- Workflow Accountability: Administrative users (and every user for that matter) should not have unchecked access that is not logged.
- Automated Tasks: When unknown or even negative changes occur, you should be able to remediate changes quickly and seamlessly. If this task requires hours for reconciliation, then automation may be needed.
- Documentation Accountability: Tools and policy should be transparent with the documentation of who made the change, why the change occurred, and the nature of the change. Necessary approval needed should also be documented for reference.
Documenting Real-time Change
Knowledge of changes occurring is just a small part of change management. Complete change detail is a necessity, providing deep details in each unauthorized change. Next-gen file integrity monitoring should be able to provide much needed forensic details, such as
- Who changed information
- What information was changed
- When the information was change
- How the information was changed, or the process used to change it.
A complete view of changes occurring, in real-time is required when needing complete change audit information.
Just knowing that a change happened is of little use without understanding the corresponding metadata associated with the change.
Though constant configuration and file changes are normal, the quality of the changes occurring is truly at the crux of maintaining compliance and identifying security issues.
- File Contents
- File Configurations
- Network Devices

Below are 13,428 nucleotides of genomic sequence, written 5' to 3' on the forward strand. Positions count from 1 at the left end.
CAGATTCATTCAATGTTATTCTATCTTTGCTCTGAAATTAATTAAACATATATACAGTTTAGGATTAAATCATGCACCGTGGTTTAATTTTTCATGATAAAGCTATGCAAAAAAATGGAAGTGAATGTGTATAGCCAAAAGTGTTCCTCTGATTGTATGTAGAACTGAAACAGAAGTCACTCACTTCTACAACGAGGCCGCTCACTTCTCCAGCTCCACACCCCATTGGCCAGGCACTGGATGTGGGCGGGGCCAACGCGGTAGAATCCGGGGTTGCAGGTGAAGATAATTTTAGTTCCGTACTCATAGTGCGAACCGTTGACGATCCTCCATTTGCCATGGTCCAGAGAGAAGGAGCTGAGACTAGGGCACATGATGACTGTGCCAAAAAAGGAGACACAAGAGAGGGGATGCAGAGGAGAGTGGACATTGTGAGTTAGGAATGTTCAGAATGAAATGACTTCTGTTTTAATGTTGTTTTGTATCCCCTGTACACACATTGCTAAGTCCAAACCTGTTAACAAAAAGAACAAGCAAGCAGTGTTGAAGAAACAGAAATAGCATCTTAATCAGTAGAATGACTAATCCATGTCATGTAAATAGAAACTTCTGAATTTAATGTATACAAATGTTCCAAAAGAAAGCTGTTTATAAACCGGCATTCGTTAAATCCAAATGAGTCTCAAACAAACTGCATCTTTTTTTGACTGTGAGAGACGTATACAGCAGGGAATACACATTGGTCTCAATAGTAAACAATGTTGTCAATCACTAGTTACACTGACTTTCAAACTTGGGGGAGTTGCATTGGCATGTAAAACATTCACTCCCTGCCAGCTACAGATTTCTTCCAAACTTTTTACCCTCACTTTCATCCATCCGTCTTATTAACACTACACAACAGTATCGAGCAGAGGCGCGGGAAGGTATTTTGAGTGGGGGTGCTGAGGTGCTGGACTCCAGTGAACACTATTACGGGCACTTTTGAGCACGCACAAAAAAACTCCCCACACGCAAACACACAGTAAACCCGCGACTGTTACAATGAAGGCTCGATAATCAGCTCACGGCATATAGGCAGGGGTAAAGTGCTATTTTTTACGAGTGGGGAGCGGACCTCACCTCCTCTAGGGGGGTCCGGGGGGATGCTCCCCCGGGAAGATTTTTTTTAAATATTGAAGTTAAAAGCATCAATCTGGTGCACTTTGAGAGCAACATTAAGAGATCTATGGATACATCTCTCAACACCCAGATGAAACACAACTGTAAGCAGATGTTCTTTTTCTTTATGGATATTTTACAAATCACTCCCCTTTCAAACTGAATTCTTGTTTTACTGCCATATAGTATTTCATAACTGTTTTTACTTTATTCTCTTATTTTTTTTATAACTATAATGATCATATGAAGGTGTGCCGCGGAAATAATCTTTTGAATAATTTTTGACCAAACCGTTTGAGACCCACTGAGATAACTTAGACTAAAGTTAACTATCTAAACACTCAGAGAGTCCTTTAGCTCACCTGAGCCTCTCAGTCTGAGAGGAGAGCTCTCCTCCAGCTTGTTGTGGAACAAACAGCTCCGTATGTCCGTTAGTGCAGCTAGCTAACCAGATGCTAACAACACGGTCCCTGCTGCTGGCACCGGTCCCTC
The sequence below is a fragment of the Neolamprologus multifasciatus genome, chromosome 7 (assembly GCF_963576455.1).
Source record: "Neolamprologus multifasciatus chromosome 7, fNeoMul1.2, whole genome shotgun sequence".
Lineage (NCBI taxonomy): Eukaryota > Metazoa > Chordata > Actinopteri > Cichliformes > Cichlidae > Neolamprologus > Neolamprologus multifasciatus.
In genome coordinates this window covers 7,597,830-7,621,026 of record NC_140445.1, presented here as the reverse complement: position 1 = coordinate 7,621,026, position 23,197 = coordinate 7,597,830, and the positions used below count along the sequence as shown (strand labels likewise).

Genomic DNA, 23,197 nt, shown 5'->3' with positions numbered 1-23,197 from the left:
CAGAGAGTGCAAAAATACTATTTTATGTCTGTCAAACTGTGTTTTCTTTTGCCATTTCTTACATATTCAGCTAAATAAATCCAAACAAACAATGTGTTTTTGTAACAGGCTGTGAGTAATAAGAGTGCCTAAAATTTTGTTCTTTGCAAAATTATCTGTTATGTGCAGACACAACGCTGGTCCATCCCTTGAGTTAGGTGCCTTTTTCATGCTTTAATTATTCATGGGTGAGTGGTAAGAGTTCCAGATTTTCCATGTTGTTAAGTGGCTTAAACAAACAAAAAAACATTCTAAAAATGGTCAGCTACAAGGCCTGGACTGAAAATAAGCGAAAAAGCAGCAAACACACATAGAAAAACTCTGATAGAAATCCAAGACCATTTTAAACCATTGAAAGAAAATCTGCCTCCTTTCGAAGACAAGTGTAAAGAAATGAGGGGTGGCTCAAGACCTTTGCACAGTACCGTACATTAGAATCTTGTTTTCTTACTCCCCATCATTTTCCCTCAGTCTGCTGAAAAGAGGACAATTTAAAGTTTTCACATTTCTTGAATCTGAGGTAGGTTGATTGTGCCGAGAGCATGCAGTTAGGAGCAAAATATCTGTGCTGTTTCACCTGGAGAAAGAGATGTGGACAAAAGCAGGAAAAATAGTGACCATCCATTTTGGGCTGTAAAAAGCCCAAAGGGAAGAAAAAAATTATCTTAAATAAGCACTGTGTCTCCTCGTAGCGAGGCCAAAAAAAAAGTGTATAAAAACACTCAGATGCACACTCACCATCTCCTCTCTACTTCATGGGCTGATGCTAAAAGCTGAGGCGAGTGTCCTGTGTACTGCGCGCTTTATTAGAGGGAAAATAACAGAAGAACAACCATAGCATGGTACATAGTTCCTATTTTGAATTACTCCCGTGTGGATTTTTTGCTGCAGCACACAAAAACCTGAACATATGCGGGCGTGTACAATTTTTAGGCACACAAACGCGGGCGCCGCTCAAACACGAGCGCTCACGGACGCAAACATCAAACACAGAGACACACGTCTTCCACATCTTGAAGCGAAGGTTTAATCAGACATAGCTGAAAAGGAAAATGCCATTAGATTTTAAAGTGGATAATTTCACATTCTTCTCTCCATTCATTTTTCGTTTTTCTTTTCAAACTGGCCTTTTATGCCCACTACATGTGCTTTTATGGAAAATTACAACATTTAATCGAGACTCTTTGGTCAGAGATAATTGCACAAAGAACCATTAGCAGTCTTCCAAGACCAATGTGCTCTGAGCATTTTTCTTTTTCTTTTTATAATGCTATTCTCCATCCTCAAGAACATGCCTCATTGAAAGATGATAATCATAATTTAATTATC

- Active Directory
- POS Systems
- VMWare Configurations
As enterprise environments increase with complexity, knowledge and policy are not always enough to eliminate vulnerabilities.
Proactive Change Control Options
Changes are many times expected, as system improvements need to be made, or corrections need occur. However scheduled changes may need to be delayed, or may not be completed.
Not only is maintaining enterprise change considered a best practice in IT management, but it is also critical to ensure IT compliance and security. With ransomware attacks occurring every 14 seconds, the ability to decipher changes as "critical or threatening/unknown" versus "known or planned" is crucial to sustaining a solid security posture.
This knowledge, coupled with complete change reporting can provide organizations with the exact information needed to aid with change control.
Just as there is not a "one-technology fits all" for organizations, a next-gen file integrity software should be able to provide complete change reporting that produces everything from management overviews, down to a granular level by identifying each change on a particular system.
Software integration should also be considered as many organizations not only want but need the option to send change data for further analytics and/or reporting to the SIEM in use.
Learn more about CimTrak's next-gen file integrity monitoring software with the technical summary today.
Since 1999, Jacqueline has written for corporate communications, MarCom agencies, higher education, and worked within the pharmacy, steel and retail industries. Since joining the tech industry, she has found her "home".